As matters stand, the Cayman Islands’ system demonstrates the world leading standard, and the absence of any statistically relevant convictions in relation to tax evasion or money-laundering are clear evidence to its efficacy. Either that, or Dame Margaret and her colleague, Andrew Mitchell MP, believe that the United Kingdom and the United States law enforcement authorities, HMRC and the IRS, all of which have unrestricted access to beneficial ownership information in the Cayman Islands, are completely incompetent.
The Beneficial Ownership Register in the Cayman Islands is already available to all of those law enforcement agencies and through them to any other law enforcement agency or tax authority making enquiry. It works. As Cyrus Vance, New York Country District Attorney, testified before the US House Task Force to investigate Terrorism Finance in June 2016, Cayman is “better positioned” to fight terrorism than the US as “that country actually collects beneficial ownership information”. FBI Acting Deputy Assistant Director (Criminal Investigative Division), Steven M. D’Antuono, gave evidence to the US Senate Banking, Housing and Urban Affairs Committee in May 2019 of the “immense value in fighting financial crime” of beneficial ownership information shared by the Cayman Islands. What problem exactly are Dame Margaret and Mr Mitchell trying to solve?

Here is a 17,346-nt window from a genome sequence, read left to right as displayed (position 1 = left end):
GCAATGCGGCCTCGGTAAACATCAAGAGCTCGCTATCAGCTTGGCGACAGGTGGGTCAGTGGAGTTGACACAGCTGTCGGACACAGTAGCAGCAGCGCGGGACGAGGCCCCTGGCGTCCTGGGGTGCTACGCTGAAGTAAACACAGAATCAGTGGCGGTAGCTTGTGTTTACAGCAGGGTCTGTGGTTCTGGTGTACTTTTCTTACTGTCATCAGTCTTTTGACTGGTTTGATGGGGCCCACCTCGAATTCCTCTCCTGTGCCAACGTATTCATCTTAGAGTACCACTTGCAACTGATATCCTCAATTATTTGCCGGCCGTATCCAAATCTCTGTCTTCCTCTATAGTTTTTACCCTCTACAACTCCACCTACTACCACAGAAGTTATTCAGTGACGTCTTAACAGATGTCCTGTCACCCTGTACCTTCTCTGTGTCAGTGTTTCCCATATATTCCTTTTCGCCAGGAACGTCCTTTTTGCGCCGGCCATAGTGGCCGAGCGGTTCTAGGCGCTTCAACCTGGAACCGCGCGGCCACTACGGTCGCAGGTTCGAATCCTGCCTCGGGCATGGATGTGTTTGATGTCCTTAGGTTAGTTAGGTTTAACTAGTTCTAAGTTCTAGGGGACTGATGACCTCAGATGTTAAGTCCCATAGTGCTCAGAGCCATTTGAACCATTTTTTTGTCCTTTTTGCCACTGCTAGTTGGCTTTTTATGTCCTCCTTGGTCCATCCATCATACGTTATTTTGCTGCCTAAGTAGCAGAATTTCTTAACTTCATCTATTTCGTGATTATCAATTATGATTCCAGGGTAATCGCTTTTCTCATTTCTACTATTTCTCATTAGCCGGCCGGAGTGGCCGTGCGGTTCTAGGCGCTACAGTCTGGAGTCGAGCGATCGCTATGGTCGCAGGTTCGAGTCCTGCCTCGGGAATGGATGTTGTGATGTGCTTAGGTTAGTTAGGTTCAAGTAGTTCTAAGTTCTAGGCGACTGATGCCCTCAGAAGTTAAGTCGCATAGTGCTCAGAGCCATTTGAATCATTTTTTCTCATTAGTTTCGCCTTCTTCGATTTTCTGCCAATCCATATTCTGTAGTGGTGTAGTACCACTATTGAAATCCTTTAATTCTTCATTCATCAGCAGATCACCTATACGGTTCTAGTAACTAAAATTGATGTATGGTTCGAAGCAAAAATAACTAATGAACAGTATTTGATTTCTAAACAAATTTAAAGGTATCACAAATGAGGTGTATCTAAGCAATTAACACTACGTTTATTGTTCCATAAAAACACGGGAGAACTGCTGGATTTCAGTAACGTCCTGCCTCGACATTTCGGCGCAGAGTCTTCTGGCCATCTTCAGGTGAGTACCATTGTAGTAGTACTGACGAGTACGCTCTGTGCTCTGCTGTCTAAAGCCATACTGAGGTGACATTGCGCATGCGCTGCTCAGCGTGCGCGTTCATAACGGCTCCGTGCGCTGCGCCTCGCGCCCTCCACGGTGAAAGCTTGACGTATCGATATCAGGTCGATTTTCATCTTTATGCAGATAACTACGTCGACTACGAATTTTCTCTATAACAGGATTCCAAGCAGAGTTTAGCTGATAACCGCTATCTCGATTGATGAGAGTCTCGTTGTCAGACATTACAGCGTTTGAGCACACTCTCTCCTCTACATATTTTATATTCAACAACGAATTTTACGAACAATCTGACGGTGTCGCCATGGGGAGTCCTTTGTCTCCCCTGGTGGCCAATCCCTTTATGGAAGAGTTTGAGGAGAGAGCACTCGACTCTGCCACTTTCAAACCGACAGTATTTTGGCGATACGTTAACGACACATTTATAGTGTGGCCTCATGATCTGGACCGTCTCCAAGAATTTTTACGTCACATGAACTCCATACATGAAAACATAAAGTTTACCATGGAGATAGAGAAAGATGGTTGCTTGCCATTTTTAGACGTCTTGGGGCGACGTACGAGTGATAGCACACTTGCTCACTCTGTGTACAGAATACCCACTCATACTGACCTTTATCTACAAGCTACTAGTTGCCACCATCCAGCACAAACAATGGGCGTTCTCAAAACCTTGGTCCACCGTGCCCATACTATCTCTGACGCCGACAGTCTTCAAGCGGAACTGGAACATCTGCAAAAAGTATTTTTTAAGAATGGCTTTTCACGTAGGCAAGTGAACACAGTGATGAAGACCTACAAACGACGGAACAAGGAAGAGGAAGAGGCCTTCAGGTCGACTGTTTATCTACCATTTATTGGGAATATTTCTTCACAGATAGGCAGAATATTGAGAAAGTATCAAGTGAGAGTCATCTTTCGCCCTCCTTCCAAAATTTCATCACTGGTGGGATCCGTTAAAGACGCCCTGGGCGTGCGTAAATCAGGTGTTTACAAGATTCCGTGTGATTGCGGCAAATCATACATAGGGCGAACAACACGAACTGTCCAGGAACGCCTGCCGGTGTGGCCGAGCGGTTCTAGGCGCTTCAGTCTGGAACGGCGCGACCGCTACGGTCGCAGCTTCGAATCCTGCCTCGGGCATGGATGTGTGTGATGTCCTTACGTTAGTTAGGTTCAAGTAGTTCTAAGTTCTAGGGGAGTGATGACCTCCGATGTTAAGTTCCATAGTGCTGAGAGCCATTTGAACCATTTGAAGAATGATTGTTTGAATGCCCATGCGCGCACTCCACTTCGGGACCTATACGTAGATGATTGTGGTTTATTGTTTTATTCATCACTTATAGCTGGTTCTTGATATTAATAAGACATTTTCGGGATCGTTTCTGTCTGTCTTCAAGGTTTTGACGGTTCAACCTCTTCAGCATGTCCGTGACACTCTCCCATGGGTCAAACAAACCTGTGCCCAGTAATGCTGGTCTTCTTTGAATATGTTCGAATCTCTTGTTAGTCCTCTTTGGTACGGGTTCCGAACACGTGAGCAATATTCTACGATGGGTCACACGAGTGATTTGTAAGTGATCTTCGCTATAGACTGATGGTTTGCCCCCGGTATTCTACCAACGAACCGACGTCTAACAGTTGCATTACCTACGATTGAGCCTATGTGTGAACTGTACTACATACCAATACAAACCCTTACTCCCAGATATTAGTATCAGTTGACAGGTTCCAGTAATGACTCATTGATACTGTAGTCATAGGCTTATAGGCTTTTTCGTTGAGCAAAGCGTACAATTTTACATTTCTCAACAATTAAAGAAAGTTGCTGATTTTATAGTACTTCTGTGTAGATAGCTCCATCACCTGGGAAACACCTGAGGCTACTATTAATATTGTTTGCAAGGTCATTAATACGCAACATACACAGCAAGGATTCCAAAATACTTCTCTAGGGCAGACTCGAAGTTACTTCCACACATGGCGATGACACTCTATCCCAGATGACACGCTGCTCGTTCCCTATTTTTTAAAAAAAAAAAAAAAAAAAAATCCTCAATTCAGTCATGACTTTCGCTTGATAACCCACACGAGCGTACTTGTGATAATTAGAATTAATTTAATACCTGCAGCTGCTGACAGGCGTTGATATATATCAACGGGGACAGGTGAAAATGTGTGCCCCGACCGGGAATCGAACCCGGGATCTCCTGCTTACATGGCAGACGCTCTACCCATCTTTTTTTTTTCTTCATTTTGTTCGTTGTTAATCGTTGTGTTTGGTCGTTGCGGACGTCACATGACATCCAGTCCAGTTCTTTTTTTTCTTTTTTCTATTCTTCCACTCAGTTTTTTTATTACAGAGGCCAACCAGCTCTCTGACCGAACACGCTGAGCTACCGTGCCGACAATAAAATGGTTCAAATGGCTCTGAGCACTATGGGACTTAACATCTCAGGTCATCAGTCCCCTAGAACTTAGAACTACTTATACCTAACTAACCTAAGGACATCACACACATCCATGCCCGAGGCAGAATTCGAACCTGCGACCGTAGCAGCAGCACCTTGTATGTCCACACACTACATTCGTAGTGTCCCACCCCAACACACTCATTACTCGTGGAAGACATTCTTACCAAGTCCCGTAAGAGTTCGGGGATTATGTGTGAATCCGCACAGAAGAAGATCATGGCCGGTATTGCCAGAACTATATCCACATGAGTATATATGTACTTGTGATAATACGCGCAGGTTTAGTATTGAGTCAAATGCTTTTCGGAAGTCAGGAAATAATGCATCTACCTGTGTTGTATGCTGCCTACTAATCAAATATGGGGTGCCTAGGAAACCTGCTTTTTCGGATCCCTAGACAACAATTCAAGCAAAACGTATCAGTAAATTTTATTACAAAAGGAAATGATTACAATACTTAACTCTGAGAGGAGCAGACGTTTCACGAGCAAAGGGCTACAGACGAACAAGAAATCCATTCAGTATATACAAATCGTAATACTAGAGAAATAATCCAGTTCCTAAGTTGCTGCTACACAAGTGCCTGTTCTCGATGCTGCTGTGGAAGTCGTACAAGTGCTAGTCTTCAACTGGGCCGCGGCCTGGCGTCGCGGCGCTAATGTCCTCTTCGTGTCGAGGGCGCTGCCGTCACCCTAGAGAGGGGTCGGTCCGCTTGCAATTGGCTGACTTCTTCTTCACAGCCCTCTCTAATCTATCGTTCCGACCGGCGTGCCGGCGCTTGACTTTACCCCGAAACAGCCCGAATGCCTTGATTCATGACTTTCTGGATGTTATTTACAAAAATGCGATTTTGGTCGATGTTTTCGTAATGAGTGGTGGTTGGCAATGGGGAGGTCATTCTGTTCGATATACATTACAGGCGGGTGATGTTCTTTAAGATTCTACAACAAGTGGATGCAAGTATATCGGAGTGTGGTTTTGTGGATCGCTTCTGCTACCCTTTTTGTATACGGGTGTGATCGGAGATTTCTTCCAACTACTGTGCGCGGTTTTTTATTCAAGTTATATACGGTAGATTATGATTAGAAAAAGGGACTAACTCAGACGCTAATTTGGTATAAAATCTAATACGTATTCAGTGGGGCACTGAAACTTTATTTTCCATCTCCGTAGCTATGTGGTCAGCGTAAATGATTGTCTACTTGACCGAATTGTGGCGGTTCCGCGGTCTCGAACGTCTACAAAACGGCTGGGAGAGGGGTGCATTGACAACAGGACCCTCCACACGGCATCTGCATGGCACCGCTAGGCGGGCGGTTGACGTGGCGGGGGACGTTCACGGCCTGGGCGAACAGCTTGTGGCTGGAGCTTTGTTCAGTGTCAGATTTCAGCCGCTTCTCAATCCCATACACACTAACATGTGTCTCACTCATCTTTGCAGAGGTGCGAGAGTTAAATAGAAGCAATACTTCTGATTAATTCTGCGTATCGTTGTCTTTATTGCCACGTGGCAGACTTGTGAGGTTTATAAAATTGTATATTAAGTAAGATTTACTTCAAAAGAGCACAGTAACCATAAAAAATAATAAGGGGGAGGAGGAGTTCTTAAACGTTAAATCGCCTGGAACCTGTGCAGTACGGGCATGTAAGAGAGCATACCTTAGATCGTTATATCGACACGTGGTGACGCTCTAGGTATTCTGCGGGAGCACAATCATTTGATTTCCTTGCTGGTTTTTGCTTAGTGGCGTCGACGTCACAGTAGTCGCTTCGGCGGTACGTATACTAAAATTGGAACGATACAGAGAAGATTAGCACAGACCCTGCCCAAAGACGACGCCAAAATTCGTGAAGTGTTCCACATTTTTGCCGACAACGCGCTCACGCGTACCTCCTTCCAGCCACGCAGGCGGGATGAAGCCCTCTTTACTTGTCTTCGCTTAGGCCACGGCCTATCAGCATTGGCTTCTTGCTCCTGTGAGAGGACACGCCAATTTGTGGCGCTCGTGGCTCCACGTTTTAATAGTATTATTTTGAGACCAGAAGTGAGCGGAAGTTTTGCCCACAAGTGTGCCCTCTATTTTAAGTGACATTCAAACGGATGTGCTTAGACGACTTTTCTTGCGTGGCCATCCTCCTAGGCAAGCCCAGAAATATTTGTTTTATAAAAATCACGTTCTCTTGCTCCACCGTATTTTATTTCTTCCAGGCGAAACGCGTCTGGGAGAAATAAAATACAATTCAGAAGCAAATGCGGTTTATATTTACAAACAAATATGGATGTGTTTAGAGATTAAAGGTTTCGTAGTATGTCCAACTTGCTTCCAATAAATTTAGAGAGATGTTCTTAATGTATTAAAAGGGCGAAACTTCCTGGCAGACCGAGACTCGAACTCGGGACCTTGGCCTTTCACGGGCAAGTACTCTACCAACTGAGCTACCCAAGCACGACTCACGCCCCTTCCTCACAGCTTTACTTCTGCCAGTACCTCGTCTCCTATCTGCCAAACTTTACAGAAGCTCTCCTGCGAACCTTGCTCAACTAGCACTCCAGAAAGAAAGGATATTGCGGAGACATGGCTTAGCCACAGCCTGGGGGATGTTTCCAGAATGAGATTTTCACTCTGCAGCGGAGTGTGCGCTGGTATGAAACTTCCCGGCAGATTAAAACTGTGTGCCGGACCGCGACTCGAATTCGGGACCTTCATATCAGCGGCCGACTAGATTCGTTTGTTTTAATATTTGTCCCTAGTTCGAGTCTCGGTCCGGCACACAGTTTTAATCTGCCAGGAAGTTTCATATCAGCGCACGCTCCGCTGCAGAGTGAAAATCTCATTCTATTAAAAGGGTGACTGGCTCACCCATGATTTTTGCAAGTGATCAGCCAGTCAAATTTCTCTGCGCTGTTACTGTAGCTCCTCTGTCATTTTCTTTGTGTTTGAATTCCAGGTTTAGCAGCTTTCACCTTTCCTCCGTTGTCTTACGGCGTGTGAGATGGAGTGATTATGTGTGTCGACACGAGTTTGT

The answer to that is depressing. We can only conclude that neither party understands anything about the efficacy of the beneficial ownership disclosure system in the Cayman Islands. And we can also conclude that what the pair mean, in truth, is that it is only by making the Register of Beneficial Interests in the United Kingdom available to the public and the press that the flawed system in operation in the United Kingdom could achieve any measure of efficacy. That is to say, they have given up. They not only believe the proper authorities in the United Kingdom are incapable of making sense of the flawed data on file at Companies House and bringing any prosecutions in respect of money laundering and criminal activity, but their proposed solution, which beggars belief, is to deputise members of the press and various NGOs as guardians of UK national security to track down the illicit monies . But if I were Dame Margaret, I would then be somewhat more circumspect in seeking to export the UK system and in describing it as a world- leading standard. Dame Hodge would do well to accept the most recent advice of none other than The Guardian newspaper , which has apparently seen the light, in its equally acerbic conclusions as to the flawed United Kingdom system of beneficial ownership, “Step one, forget what you think you know about offshore finance”. As far as Dame Margaret is concerned, this step, at least, would not be a time-consuming exercise.